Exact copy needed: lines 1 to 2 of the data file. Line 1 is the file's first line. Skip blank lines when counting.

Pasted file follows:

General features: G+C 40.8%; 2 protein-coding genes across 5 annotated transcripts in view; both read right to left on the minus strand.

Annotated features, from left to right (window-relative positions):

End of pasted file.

General features: G+C 40.8%; 2 protein-coding genes across 5 annotated transcripts in view; both read right to left on the minus strand.

Annotated features, from left to right (window-relative positions):